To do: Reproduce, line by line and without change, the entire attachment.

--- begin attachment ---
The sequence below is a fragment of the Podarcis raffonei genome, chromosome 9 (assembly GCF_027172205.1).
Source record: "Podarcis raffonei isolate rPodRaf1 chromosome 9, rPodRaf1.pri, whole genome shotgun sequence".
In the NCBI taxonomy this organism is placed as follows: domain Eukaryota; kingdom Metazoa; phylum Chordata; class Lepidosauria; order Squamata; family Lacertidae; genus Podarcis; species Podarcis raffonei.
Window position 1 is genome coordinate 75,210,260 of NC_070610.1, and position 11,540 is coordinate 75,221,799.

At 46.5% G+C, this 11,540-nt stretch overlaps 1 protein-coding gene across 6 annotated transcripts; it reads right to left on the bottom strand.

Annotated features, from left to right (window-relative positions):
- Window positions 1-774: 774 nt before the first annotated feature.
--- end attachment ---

The sequence below is a fragment of the Podarcis raffonei genome, chromosome 9 (assembly GCF_027172205.1).
Source record: "Podarcis raffonei isolate rPodRaf1 chromosome 9, rPodRaf1.pri, whole genome shotgun sequence".
In the NCBI taxonomy this organism is placed as follows: domain Eukaryota; kingdom Metazoa; phylum Chordata; class Lepidosauria; order Squamata; family Lacertidae; genus Podarcis; species Podarcis raffonei.
Window position 1 is genome coordinate 75,210,260 of NC_070610.1, and position 11,540 is coordinate 75,221,799.

At 46.5% G+C, this 11,540-nt stretch overlaps 1 protein-coding gene across 6 annotated transcripts; it reads right to left on the bottom strand.

Annotated features, from left to right (window-relative positions):
- Window positions 1-774: 774 nt before the first annotated feature.